Our Views: Politicians are talking, and we’re listening
08/08/2014 5:47 PM
08/08/2014 6:21 PM
Our elected representatives have opinions on just about everything, frequently sharing them with The Bee’s editorial board via press releases. Some of those releases are serious, such as Assemblywoman Kristin Olsen’s impassioned plea for all parties to begin “working diligently over the next five days to negotiate a final (water) bond” that actually does something. Others are a bit fluffier. All of them include talking points, and we’re happy to pass them along ... with a talking point or two of our own.• Last week we wrote about the intense battle to woo Tesla to Modesto or Stockton or Nevada or several other western states. Assemblyman Adam Gray apparently decided to go the extra mile. He drove over to Fremont to visit Tesla’s factory (the old NUMMI location). “We have the land, the work force and resources to bring the Gigafactory to the Central Valley,” he said. Gray was probably touting both the former Castle Air Force Base in Atwater and the former Crows Landing Naval Station near Patterson. Wonder if he got in a test drive while he was there? ...
• Sen. Anthony Cannella is hosting a block party in Patterson today to welcome students back to school, starting at 9 a.m. in the downtown circle. He’s also using it to highlight his Safer School Zones legislation that would increase fines for anyone doing dangerous things in a school zone. Just say he’s making it more costly not to pay attention in school. ...
• Sen. Tom Berryhill is a co-author of the Republican alternative to Gov. Jerry Brown’s stripped-down water bond. Even as he submitted it, Berryhill showed a little frustration, saying: “We can’t continue talking this thing to death.” He’s right, and it appears the Republican version of the bond comes closer to the mark for building additional storage than the governor’s. Lets hope he and the others who drafted this bill aren’t drowned out by those who think we can create more water on the cheap. ...
• Back to Cannella: An engineer by training, he attended hearings on the Bay Bridge problems. After listening to Caltrans admit it should have been more open about welds and other problems plaguing construction, he turned the conversation toward home: “California must rebuild our aging infrastructure, most pressingly our water system which is over 50 years old. ... The problems with construction of the bridge greatly hinder our efforts ... by making it harder to convince voters to entrust the state with billions of dollars for additional construction projects.” If that’s true and disillusioned voters reject money for water infrastructure, then we can say that bridge helped create a desert.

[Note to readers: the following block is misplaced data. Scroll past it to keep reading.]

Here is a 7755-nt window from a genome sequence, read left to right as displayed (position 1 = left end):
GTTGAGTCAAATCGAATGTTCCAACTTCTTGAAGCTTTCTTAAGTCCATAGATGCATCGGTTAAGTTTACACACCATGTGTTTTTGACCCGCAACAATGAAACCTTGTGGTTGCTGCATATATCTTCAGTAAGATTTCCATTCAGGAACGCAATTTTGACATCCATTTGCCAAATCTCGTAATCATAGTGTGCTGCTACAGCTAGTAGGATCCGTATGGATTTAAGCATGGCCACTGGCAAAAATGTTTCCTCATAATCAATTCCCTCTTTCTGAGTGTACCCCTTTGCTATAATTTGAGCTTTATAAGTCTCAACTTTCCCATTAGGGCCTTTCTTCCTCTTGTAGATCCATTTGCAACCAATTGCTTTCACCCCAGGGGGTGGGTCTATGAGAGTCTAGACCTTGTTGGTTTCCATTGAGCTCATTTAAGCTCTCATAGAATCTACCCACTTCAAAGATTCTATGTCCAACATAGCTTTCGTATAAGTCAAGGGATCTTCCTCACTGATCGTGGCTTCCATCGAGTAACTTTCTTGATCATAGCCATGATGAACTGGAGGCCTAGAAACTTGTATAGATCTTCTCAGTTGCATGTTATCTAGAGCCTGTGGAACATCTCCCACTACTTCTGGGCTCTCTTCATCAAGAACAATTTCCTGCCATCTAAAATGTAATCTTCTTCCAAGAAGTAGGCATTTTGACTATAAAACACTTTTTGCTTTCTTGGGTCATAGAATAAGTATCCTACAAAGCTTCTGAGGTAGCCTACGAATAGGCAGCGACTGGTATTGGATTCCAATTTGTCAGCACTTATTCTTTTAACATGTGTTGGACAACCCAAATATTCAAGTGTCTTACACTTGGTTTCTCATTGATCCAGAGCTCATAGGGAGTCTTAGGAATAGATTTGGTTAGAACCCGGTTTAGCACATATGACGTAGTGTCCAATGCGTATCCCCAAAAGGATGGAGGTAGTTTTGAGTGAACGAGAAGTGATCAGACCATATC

He brought a college to the foothills
Harvey Rhodes was never really called Harvey. He was known as “Dusty” to his friends and family, but he was probably best known as the man who helped bring an affordable college experience to the foothills. Rhodes died Monday in Sonora at age 96. In the mid-1960s, he was tasked to help get the new Yosemite Community College District campus established. It probably didn’t help that it was going to be built in an official ghost town. But Rhodes did get it off the ground, and Columbia College now draws students from throughout the region to study a full range of disciplines, from anthropology to forestry to welding technology; it’s especially well known for its hospitality-management courses. Rhodes started his teaching career in Modesto after having served in the Navy during World War II and helping form the Central Valley Naval Reserve Unit. The things he helped get started apparently have a tendency to last.
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